Each month, we pull together a selection of drinking-related items that have, for one reason or another, grabbed the attention of PUNCH’s editors, who spend pretty much all day, every day surrounded by booze. Here’s what we’re into right now.

The Pimm’s Cup | Robert Simonson, Contributing Editor
Sometime in mid-July, I realized that half the summer had gone by without my having had a Pimm’s Cup. I quickly corrected that, fishing out my bottle of Pimm’s and drinking them every night for about a week until the bottle was empty. I am flexible in my mixers when it comes to Pimm’s Cups. I’ll do ginger ale when lazy; homemade lemonade when I am more industrious; and British lemon soda when I can find it. Always a cucumber garnish, though. If I don’t have cucumbers, no Pimm’s Cups. You wouldn’t think such a subtly flavored garnish would make a difference in the drink, but it unmistakably does.

EUVS Collection of Digitized Cocktail Books | Lizzie Munro, Senior Editor
Among the things that brought me to the world of drinks—and to PUNCH, specifically—was the fact that we’re all a bunch of nerds at heart. So it’s pretty fitting that one of my more recent obsessions would be an online library devoted to old cocktail books, which allows for easy deep-dives into the more obscure corners of the drinks world. The EUVS Digital Collection is part of a three-year collaboration between historians Jared Brown and Anistatia Miller and the Exposition Universelle des Vins et Spiritueux, a wine and spirits museum founded in 1958 in the south of France. The online library contains more than 1,000 completely digitized (and free) books dating from the 1820s to the mid-20th century and runs the gamut from the classic (Jerry Thomas and Harry Johnson) to the obscure. You’ll find the likes of the non-alcoholic Prohibition Punches (published in 1930, with contributions from Andrew Volstead’s daughter, Laura), plus historic collections—a 1939 selection of Cuban cocktails straight out of La Floridita, for example, Daiquiris included.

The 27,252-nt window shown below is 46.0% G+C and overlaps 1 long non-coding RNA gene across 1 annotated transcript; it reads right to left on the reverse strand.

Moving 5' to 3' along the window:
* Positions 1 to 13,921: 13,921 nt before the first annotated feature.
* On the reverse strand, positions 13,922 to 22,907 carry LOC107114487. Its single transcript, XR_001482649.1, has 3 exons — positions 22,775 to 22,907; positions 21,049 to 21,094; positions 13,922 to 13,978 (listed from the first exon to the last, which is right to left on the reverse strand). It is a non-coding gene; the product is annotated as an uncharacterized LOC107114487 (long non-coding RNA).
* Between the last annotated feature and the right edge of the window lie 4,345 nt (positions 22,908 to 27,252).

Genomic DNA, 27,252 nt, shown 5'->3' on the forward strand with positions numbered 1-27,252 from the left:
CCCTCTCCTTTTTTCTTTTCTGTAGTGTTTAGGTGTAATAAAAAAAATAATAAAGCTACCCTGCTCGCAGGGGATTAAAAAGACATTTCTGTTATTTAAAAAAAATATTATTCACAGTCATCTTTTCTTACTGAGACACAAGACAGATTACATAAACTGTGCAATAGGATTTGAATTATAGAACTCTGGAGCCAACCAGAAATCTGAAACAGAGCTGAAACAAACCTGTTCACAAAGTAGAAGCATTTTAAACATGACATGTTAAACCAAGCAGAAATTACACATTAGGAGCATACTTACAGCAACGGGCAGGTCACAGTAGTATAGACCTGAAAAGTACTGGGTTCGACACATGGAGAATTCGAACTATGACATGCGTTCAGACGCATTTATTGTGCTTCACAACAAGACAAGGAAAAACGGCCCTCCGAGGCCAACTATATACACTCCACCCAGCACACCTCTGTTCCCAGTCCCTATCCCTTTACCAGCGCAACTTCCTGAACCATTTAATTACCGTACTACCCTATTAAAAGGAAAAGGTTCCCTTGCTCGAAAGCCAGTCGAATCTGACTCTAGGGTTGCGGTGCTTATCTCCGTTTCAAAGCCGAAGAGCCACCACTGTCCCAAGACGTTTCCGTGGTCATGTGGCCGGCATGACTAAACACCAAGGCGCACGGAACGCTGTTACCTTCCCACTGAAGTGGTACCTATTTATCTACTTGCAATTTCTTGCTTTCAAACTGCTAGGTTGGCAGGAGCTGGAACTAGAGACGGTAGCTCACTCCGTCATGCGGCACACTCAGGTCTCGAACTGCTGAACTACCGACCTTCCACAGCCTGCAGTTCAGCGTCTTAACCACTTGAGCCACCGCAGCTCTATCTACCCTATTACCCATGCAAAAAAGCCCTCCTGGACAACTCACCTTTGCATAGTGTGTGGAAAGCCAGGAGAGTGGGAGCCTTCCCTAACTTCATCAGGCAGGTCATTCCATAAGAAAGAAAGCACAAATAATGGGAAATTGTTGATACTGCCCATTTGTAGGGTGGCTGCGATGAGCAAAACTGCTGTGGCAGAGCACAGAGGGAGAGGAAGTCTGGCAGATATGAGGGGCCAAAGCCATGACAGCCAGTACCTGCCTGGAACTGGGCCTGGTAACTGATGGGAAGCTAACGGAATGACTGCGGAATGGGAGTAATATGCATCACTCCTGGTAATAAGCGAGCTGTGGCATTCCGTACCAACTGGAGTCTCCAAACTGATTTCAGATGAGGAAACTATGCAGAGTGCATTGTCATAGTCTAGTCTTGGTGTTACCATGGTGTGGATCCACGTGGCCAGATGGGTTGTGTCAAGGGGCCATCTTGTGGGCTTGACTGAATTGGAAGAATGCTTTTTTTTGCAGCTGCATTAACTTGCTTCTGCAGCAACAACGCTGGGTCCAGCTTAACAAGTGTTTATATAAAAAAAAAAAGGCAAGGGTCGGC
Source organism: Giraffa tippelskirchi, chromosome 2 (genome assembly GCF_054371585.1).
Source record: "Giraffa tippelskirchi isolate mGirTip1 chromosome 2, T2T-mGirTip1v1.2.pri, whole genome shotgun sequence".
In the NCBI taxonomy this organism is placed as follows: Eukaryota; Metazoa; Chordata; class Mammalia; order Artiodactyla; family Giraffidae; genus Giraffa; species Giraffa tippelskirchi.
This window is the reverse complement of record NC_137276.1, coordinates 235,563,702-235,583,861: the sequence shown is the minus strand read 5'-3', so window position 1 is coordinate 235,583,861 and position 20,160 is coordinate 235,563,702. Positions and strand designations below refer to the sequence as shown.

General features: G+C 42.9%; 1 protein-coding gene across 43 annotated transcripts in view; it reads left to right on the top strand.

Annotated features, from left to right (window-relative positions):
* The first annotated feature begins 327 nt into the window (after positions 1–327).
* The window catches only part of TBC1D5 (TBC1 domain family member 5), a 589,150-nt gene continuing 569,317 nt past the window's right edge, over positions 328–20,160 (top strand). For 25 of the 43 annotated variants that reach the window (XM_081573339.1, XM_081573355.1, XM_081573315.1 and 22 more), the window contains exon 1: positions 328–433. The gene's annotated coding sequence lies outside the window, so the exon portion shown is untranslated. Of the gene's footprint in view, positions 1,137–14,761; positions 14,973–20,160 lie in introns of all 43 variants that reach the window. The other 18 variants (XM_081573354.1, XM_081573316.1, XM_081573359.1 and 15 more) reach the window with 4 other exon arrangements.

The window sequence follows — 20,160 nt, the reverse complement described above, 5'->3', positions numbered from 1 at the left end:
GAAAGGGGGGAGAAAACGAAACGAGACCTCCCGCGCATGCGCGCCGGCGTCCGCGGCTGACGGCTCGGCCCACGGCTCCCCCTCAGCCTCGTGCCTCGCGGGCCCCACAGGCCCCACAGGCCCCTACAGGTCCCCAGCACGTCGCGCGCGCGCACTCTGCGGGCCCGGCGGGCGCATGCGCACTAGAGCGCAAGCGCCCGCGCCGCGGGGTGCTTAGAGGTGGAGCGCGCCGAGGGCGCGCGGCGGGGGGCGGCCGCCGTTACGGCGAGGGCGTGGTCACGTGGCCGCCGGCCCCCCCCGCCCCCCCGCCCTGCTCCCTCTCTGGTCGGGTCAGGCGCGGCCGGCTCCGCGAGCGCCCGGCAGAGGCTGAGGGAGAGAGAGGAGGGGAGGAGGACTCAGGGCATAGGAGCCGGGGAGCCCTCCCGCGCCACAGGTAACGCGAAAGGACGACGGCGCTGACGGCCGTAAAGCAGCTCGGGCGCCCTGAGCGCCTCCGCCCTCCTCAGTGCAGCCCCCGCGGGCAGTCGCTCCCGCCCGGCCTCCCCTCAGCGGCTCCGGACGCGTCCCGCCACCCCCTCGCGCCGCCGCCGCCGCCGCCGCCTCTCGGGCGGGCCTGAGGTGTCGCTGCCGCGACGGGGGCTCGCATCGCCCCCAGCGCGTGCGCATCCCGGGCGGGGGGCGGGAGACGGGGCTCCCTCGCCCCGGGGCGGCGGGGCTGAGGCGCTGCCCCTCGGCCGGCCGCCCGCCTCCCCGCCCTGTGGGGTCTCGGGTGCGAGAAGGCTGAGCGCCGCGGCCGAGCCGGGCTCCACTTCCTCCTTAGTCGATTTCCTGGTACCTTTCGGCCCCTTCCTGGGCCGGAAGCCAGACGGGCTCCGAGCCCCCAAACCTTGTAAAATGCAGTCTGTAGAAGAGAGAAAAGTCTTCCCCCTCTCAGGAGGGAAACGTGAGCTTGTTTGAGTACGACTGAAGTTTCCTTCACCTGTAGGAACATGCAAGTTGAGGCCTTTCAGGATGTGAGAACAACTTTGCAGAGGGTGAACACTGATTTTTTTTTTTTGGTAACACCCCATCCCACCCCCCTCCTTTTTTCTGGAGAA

The Espresso Martini | Bianca Prum, Managing Editor